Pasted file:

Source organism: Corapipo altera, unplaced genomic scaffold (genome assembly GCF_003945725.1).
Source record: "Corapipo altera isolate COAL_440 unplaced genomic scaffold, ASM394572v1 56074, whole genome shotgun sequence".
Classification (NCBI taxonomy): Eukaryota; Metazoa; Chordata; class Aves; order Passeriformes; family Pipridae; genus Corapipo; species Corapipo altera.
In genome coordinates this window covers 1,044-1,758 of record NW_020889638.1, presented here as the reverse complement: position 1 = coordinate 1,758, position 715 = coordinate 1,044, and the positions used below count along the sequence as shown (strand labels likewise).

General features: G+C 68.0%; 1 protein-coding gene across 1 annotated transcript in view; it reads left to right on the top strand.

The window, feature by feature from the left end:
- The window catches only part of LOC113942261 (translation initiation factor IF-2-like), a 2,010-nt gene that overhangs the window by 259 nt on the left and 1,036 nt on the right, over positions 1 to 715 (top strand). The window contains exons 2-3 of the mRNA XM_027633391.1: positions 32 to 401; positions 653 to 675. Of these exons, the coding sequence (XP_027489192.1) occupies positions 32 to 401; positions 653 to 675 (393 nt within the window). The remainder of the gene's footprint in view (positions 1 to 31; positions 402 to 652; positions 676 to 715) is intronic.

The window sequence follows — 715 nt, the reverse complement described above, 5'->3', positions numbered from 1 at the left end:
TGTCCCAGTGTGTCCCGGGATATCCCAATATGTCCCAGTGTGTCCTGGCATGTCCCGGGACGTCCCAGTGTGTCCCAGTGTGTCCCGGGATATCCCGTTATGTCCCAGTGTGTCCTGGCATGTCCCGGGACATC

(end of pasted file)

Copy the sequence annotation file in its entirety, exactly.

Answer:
Source organism: Corapipo altera, unplaced genomic scaffold (genome assembly GCF_003945725.1).
Source record: "Corapipo altera isolate COAL_440 unplaced genomic scaffold, ASM394572v1 56074, whole genome shotgun sequence".
Classification (NCBI taxonomy): Eukaryota; Metazoa; Chordata; class Aves; order Passeriformes; family Pipridae; genus Corapipo; species Corapipo altera.
In genome coordinates this window covers 1,044-1,758 of record NW_020889638.1, presented here as the reverse complement: position 1 = coordinate 1,758, position 715 = coordinate 1,044, and the positions used below count along the sequence as shown (strand labels likewise).

General features: G+C 68.0%; 1 protein-coding gene across 1 annotated transcript in view; it reads left to right on the top strand.

The window, feature by feature from the left end:
- The window catches only part of LOC113942261 (translation initiation factor IF-2-like), a 2,010-nt gene that overhangs the window by 259 nt on the left and 1,036 nt on the right, over positions 1 to 715 (top strand). The window contains exons 2-3 of the mRNA XM_027633391.1: positions 32 to 401; positions 653 to 675. Of these exons, the coding sequence (XP_027489192.1) occupies positions 32 to 401; positions 653 to 675 (393 nt within the window). The remainder of the gene's footprint in view (positions 1 to 31; positions 402 to 652; positions 676 to 715) is intronic.

The window sequence follows — 715 nt, the reverse complement described above, 5'->3', positions numbered from 1 at the left end:
TGTCCCAGTGTGTCCCGGGATATCCCAATATGTCCCAGTGTGTCCTGGCATGTCCCGGGACGTCCCAGTGTGTCCCAGTGTGTCCCGGGATATCCCGTTATGTCCCAGTGTGTCCTGGCATGTCCCGGGACATC